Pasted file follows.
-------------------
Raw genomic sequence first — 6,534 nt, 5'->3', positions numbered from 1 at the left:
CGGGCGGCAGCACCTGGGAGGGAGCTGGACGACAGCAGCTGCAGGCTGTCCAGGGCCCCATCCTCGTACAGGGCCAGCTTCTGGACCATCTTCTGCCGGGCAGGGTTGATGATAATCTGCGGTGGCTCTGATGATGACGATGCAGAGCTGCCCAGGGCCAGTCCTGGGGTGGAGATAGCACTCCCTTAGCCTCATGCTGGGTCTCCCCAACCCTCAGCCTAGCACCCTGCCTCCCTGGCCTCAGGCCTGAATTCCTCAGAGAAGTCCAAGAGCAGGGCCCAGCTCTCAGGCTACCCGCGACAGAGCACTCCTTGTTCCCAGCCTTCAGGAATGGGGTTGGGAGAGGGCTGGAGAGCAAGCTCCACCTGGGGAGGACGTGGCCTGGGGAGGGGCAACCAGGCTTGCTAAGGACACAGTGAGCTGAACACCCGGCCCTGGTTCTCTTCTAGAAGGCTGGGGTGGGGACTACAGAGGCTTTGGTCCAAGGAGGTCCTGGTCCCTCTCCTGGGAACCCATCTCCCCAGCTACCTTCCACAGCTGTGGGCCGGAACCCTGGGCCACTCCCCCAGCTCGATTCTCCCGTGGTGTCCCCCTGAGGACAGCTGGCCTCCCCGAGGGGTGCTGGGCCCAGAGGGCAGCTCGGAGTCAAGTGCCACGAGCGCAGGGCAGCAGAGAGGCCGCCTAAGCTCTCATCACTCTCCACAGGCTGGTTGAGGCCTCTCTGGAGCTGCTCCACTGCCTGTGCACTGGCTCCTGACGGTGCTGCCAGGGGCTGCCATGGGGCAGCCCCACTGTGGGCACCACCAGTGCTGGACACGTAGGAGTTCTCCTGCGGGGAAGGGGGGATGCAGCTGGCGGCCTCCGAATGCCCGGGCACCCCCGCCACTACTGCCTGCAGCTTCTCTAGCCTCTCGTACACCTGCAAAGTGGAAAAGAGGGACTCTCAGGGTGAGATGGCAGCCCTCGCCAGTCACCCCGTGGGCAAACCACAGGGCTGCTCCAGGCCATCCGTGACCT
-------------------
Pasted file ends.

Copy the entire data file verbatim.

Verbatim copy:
Raw genomic sequence first — 6,534 nt, 5'->3', positions numbered from 1 at the left:
CGGGCGGCAGCACCTGGGAGGGAGCTGGACGACAGCAGCTGCAGGCTGTCCAGGGCCCCATCCTCGTACAGGGCCAGCTTCTGGACCATCTTCTGCCGGGCAGGGTTGATGATAATCTGCGGTGGCTCTGATGATGACGATGCAGAGCTGCCCAGGGCCAGTCCTGGGGTGGAGATAGCACTCCCTTAGCCTCATGCTGGGTCTCCCCAACCCTCAGCCTAGCACCCTGCCTCCCTGGCCTCAGGCCTGAATTCCTCAGAGAAGTCCAAGAGCAGGGCCCAGCTCTCAGGCTACCCGCGACAGAGCACTCCTTGTTCCCAGCCTTCAGGAATGGGGTTGGGAGAGGGCTGGAGAGCAAGCTCCACCTGGGGAGGACGTGGCCTGGGGAGGGGCAACCAGGCTTGCTAAGGACACAGTGAGCTGAACACCCGGCCCTGGTTCTCTTCTAGAAGGCTGGGGTGGGGACTACAGAGGCTTTGGTCCAAGGAGGTCCTGGTCCCTCTCCTGGGAACCCATCTCCCCAGCTACCTTCCACAGCTGTGGGCCGGAACCCTGGGCCACTCCCCCAGCTCGATTCTCCCGTGGTGTCCCCCTGAGGACAGCTGGCCTCCCCGAGGGGTGCTGGGCCCAGAGGGCAGCTCGGAGTCAAGTGCCACGAGCGCAGGGCAGCAGAGAGGCCGCCTAAGCTCTCATCACTCTCCACAGGCTGGTTGAGGCCTCTCTGGAGCTGCTCCACTGCCTGTGCACTGGCTCCTGACGGTGCTGCCAGGGGCTGCCATGGGGCAGCCCCACTGTGGGCACCACCAGTGCTGGACACGTAGGAGTTCTCCTGCGGGGAAGGGGGGATGCAGCTGGCGGCCTCCGAATGCCCGGGCACCCCCGCCACTACTGCCTGCAGCTTCTCTAGCCTCTCGTACACCTGCAAAGTGGAAAAGAGGGACTCTCAGGGTGAGATGGCAGCCCTCGCCAGTCACCCCGTGGGCAAACCACAGGGCTGCTCCAGGCCATCCGTGACCT